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Users of MorningNewsBeat know that the subject of branding is extremely interesting to us. The ability to create a successful retail brand is, in our opinion, one of the central differences between stores that are able to forge a unique connection with the shopper and stores that merely take up space, offering the consumer no compelling reason to buy anything there.

It was for this reason that we found Harvey Hartman's newest book, Reflections On A Cultural Brand, to be so intriguing. The book suggests, in terms that we find to be persuasive, that brands need to be an integral part of the consumer's lifestyle…and that a "cultural brand" can play a transcendent role.

To explore this important subject, we engaged in an extensive and exclusive e-interview with Hartman, founder, chairman, and CEO of The Hartman Group, the first part of which appears below.

MNB: Define the basic difference between a cultural brand and a plain old run-of-the-mill brand.

Harvey Hartman: We have identified a distinctive set of components attaining an emotional appeal with the consumer. These five elements of a cultural brand – social context, experience, community, products and services, and infrastructure sensibility – work in tandem to build the brand. A plain old run-of-the-mill brand may be very strong on community building or may be a product of exceptional quality but loses out on the other essential components. Granted, it may be one or the other of these elements that might be the thing that entices a consumer to enter that brand world, but all five plays a role in making that consumer want to come back.

Beyond establishing these five elements, the real key in building a cultural brand is in identifying and truly understanding that people are changing. They’re changing the way they live, where and how they shop and what they buy. And knowing this, we have to understand that with this change consumers are resonating to products and brands that reflect the values they hold and the values they are developing. So, therefore, a cultural brand encompasses, represents these changing values; it represents this changing experience people are longing for and participating in; and it represents the community that’s a part of this shifting culture.

The notion of the cultural brand, like so many other innovations, is a product of synthesis that embraces both art and science.

MNB: It seems to us that creating a brand that qualifies as "cultural" takes a lot more than just clever positioning. It also takes uncommon insight, superior execution, and probably a lot of just plain luck. Agreed?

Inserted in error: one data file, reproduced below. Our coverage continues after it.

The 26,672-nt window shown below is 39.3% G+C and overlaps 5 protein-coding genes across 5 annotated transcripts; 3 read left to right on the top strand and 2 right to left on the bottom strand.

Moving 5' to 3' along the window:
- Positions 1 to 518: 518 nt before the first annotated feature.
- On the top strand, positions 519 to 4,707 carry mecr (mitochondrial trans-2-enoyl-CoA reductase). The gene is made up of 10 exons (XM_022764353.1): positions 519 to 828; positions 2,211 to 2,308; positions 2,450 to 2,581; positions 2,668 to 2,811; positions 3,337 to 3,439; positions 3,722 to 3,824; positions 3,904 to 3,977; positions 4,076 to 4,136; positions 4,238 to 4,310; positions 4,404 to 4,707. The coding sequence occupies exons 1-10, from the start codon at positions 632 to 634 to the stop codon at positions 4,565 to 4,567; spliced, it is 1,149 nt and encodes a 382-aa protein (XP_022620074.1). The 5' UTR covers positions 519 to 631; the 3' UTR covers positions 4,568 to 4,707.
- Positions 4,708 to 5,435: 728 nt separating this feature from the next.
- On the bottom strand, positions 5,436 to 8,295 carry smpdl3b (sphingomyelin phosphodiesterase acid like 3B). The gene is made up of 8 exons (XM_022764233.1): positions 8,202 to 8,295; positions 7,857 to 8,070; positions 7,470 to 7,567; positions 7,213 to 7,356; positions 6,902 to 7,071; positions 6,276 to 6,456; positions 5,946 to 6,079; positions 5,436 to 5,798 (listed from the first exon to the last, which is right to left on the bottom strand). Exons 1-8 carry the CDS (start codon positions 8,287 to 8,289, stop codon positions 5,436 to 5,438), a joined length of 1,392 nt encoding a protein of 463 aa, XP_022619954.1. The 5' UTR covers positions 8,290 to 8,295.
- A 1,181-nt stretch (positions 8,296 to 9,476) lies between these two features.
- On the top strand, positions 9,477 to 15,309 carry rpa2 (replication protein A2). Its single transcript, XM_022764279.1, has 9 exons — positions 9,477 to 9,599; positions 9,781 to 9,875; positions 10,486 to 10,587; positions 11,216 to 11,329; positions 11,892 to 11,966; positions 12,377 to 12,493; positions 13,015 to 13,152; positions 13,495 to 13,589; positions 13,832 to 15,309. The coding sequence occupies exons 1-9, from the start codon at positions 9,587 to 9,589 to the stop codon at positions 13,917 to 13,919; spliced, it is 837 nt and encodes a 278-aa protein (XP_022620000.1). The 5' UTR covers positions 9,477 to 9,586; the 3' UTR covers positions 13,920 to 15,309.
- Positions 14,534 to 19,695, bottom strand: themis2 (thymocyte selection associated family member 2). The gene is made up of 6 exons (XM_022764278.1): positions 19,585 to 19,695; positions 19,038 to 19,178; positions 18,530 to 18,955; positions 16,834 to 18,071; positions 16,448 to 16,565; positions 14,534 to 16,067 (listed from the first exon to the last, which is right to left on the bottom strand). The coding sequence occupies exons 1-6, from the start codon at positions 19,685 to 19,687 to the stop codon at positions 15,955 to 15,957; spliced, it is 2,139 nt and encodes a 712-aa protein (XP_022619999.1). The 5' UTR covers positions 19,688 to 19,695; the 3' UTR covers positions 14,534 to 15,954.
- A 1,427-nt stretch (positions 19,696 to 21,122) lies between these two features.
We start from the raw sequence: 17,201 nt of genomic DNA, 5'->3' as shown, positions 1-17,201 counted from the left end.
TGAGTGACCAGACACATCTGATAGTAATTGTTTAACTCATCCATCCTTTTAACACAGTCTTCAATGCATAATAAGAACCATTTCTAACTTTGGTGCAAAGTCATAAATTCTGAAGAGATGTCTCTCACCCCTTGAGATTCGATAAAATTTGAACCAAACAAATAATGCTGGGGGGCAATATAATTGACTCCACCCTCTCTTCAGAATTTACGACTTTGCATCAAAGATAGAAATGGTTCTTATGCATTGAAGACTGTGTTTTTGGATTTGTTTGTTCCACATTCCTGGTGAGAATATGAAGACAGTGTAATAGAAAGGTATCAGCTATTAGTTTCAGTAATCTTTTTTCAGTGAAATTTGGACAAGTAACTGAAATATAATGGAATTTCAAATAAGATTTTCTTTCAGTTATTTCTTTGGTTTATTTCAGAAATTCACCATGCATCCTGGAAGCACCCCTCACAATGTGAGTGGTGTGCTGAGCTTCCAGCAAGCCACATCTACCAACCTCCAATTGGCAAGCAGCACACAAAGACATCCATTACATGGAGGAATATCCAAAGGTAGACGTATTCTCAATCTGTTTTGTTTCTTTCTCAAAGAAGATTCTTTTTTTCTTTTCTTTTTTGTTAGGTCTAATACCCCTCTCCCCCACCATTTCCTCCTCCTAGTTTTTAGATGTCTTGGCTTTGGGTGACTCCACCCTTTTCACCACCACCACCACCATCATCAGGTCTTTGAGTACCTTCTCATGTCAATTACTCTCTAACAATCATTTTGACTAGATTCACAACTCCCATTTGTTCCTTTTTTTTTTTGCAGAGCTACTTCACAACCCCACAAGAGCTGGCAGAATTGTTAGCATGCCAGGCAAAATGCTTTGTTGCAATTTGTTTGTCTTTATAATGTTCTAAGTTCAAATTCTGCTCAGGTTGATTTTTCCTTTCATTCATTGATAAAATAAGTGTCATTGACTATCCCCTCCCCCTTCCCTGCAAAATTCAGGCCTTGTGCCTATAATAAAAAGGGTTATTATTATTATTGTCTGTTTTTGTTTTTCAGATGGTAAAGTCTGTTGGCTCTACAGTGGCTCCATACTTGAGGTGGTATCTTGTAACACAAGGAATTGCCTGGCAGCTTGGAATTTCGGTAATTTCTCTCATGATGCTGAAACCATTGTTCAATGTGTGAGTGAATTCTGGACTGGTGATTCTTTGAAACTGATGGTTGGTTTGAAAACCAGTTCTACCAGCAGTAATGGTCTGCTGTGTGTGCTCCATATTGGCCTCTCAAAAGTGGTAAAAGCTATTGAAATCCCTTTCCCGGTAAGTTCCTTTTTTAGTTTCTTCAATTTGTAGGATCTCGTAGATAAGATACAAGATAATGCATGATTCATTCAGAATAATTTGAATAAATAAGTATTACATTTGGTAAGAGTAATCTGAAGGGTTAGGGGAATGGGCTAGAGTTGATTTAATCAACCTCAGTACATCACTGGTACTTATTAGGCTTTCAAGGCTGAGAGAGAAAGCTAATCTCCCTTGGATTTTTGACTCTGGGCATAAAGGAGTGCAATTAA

Harvey Hartman: I agree with all of this, including “just plain luck.” Because a lot of the brands that we have found that have gained “cultural” status really were “at the right place, at the right time.” But the uncommon insight is the understanding of the consumer and the recognition of these consumers’ complexities and dualities—that what they say they do, they don’t always necessarily do and that their behavior is not and will not change over night. We’re not looking for people that are just trying a new product or brand, we’re talking about people that become involved in the community, in the experience of a brand, people who become evangelists of that brand for the long haul.

In the book, we talk about The Grateful Dead as an example of a cultural brand. We are hard pressed to think of a better example of culture and community driving sales than this. The Grateful Dead sold out concerts year after year from coast to coast. This, despite the fact that the band was never known for their musical talents. But, if you’ve ever attended one of their concerts you cannot help but be struck by the feeling of cultural cohesiveness among fans, “Deadheads,” many of whom would travel great distances to attend shows and some of whom traveled around the country (and Europe) to do so. There was a unique discourse among Deadheads, a shared sense of difference from others, shared social rituals and a clear sense of moral responsibility tied to the counter-culture roots of this “scene.” The elements of community were crystal clear. And this is all part of building a cultural brand.